Emma Bovary is sexually liberated; she expresses little surprise at the appearance of Sidney Kugelmass in her bedroom. She offers him a glass of wine, and they spend the afternoon together kissing and sharing secrets. Emma speaks of her longing to escape her "crass rural existence" and, presumably, her marriage. On Kugelmass's second visit, they become intimate. She longs for excitement and enjoys hearing about Broadway, Hollywood, fast cars, and celebrities. She is rather vapid and values superficial excitements.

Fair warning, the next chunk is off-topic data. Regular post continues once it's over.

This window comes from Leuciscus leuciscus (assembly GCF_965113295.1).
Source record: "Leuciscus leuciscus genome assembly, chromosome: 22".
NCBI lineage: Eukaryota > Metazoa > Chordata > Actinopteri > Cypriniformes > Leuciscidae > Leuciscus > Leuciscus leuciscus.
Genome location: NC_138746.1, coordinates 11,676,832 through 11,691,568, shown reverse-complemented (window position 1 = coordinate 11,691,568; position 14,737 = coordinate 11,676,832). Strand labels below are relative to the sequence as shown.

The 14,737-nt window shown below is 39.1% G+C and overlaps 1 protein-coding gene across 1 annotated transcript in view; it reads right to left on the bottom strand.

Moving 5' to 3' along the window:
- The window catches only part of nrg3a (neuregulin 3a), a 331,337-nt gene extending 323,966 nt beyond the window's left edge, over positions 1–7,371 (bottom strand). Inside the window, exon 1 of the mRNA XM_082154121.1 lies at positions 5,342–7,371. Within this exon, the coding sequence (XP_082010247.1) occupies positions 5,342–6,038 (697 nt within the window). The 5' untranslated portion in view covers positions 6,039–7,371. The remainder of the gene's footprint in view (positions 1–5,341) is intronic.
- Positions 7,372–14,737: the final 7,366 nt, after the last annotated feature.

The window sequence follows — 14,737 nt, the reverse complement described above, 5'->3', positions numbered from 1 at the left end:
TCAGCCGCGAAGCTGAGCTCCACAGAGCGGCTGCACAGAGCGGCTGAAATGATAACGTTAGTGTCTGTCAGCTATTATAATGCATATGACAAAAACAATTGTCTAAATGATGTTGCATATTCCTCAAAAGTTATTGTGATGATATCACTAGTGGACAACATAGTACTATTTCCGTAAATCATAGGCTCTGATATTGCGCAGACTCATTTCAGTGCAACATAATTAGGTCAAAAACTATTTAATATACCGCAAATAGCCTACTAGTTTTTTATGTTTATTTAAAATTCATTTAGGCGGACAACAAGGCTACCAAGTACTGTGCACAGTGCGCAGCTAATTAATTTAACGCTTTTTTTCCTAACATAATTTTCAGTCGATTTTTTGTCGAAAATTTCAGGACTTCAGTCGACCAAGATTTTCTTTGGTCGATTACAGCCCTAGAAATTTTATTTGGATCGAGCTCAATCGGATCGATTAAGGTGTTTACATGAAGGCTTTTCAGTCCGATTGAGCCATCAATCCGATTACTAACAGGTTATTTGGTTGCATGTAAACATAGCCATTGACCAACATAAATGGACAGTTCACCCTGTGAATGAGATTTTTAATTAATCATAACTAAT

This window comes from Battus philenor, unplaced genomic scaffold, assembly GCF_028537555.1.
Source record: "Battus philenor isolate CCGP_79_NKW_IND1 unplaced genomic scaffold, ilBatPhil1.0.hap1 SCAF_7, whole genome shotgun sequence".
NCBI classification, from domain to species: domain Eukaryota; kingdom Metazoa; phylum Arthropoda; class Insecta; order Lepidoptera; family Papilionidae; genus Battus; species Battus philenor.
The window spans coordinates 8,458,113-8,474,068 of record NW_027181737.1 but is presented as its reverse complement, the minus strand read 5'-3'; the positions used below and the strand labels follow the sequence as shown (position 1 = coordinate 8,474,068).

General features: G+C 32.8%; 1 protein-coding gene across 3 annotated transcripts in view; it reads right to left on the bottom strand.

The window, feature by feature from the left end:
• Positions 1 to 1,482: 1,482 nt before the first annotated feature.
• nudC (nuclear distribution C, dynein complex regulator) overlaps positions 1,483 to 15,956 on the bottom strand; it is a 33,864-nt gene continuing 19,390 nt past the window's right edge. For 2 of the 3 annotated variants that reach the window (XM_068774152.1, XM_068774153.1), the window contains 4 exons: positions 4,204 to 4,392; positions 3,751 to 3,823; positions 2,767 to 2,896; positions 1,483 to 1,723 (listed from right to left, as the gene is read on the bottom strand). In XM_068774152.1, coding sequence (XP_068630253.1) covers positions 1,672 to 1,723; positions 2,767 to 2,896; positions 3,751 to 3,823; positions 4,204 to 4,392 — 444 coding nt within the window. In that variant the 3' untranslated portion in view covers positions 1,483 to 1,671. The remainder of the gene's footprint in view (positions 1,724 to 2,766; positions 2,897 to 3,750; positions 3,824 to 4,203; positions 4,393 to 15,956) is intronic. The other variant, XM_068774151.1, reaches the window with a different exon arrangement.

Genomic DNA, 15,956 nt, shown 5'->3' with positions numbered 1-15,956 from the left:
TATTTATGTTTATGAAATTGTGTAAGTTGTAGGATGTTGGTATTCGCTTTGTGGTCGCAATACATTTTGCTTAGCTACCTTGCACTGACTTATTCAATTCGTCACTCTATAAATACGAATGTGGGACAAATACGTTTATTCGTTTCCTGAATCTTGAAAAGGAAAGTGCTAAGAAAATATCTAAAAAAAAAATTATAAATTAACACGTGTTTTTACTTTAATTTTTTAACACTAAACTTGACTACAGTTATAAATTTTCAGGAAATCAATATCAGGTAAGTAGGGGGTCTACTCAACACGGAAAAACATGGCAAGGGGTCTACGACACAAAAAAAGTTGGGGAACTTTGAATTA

When Emma arrives in New York with Kugelmass, she enjoys the luxury of hotel living, and she buys clothing from upscale boutiques, drinks champagne, goes dancing, and ogles celebrities. She likes tourist attractions and small and large luxuries but quickly becomes bored and wants to become an actress. Overall, Emma Bovary seems hedonistic, shallow, and vain in Allen's story.